The Big Bads Of ‘Justified’

Friday, January 13 by
In Harlan, even the good guys aren't that great.  

(Spoilers abound)

Over its two-season run, Justified has struck a balance, serving its audience as a satisfying (and surprisingly funny) procedural, and at the same time creating both season-long and series-long arcs that utilize characters as compelling and realized as any show on the air today. The FX backwoods crime drama has consisted of long-plays, short-plays, and, for lack of better term, “medium-plays,” all working in concert to serve its audience on three fronts. This tale of a disenfranchised lawman’s homecoming ultimately pits seething marshal Raylan Givens (Timothy Olyphant) against himself and his “people.” The short-plays are the episodic procedural aspects of the show (transporting a witness, tracking a fugitive), and the medium-plays shake out as the season-long criminal arcs that force Raylan the lawman to reconcile Raylan, a dutiful son of Harlan, Kentucky.

While the long play is played with sublime conflict and anguish by Timothy Olyphant, the first two seasons have each offered an array of antagonists who are clearly and simply “bad guys,” but with enough nuance, charisma, and familiarity to cause the viewer to invest wholly in them. These complexities urge the audience to empathize with Raylan in a fashion that allows Justified to add layers of depth to the stock “g vs. b” procedural.

As the season three premiere approaches, viewers will undoubtedly be introduced to yet another cast of villains, so far teased with the appearance of noted character actor Neal McDonough as Detroit transplant Robert Quarles. In getting to this point, Raylan and Co. have laid waste to a number of villains that serve to make the show what it is: the story of an angry man whose professional duty is complicated, and sometimes precluded, by a host of homespun entanglements from which he has proven incapable or unwilling to divorce himself.

The Bennetts

The theme of “growing up Harlan” was tackled almost immediately in the premiere season, then started anew in season two, when viewers were introduced to the Bennett clan, a family harboring a long-standing grudge against the Givens. Son Dickey serves as a limping reminder of the feud’s fallout, and with his brother Doyle on the side of the law as sheriff, the Bennetts find themselves more than a little miffed having to answer to Raylan or anyone else for their criminal goings-on.

Mags (in an Emmy-winning turn by Margo Martindale) almost perfectly embodies the values held by the residents of this small, anachronistic town. Her control of the family showed a willingness to bend or break the law to the end of survival, but her exploits always stopped short of greed. She remained obsessively secretive, sharing little beyond her family, and killing those who try to insert themselves in her business. Crime aside, Mags Bennett sets out to preserve her family, her neighbors, and her town, most notably during a show-defining monologue defending her town from an outside mining company. The speech resonates as sincere in both her desire to protect her criminal interests and the town‘s heritage.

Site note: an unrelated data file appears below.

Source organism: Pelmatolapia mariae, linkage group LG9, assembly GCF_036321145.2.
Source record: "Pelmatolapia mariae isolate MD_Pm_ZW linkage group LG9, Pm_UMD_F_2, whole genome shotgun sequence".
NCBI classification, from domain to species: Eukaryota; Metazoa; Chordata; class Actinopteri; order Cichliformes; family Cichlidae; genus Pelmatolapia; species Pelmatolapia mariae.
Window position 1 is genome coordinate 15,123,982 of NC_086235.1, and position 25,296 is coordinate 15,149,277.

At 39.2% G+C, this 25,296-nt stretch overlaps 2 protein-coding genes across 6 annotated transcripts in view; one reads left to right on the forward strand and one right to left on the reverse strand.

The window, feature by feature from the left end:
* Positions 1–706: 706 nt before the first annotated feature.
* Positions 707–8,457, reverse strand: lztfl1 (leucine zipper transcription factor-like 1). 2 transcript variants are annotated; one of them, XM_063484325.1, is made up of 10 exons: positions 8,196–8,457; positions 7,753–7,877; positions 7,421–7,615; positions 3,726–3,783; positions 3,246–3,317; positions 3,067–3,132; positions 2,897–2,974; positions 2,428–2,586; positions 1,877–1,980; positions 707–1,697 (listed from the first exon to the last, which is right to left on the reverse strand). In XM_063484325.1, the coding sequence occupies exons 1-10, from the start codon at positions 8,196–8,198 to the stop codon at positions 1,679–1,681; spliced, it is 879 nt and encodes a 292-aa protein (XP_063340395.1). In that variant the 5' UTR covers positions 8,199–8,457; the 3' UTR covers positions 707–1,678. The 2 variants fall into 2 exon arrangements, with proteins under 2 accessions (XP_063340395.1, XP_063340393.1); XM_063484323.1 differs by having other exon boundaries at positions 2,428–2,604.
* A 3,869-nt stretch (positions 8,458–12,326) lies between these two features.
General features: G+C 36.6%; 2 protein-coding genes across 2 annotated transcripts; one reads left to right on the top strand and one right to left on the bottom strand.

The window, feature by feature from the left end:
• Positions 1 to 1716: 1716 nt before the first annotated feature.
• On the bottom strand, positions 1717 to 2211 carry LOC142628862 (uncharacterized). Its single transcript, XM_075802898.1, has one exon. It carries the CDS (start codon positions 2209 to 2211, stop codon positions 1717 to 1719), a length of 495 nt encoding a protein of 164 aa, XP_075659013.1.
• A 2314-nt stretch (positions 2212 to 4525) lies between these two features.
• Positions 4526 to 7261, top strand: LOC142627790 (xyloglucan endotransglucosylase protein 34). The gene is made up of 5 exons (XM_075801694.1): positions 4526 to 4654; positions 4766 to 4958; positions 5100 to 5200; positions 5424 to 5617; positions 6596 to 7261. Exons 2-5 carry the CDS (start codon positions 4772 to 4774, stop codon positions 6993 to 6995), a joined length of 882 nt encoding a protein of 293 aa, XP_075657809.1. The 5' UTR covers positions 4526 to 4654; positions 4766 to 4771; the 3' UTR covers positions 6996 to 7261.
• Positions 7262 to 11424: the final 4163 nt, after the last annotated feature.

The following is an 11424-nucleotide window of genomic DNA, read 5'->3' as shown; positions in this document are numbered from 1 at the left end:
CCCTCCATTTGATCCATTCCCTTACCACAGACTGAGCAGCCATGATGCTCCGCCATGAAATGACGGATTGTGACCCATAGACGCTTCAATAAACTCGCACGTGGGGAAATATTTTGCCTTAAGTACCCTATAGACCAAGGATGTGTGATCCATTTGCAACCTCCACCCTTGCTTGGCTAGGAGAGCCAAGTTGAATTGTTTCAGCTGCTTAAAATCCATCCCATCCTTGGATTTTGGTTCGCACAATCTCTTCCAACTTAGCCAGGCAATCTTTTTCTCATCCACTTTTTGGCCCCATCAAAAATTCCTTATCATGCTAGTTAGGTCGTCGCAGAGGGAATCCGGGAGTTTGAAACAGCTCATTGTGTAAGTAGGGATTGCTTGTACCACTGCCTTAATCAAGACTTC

Mags shows that the duty of family in Harlan serves as a double-edged sword, with its creation of a caring support system, or form the structure of a ruthless criminal enterprise that refuses to answer to anyone but each other and their god. Not that the two are mutually exclusive or anything. Case in point: The ruthless matriarch kills a girl’s father only to take the girl in and raise her as one of her own.

While the clan was effectively wiped out over the course of the last season, Dickey will be returning to the show in season three, presumably with a whole mess of scores to settle, and, consequently, new allegiances to forge.

Bo Crowder

Angry at Raylan’s father Arlo for (best case) mismanaging his criminal enterprise or (worst case) flat-out ripping him off, Bo Crowder, father of Boyd (below) emerges from prison an angry man hell bent on revenge against Arlo and Raylan’s love interest, Ava, for the murder of Bo’s son.

It’s impossible to ignore the parallels between Bo and Raylan, as both are reintroduced to a new Harlan – Bo after his release from prison, and Raylan via an office transfer – and quick to toss out diplomacy in serving their purposes.

Though Bo’s undoing comes at the hands of Harlan outsiders, both Boyd and Raylan were waiting in the wings to finish the job, but were relieved that the job didn’t fall to them.

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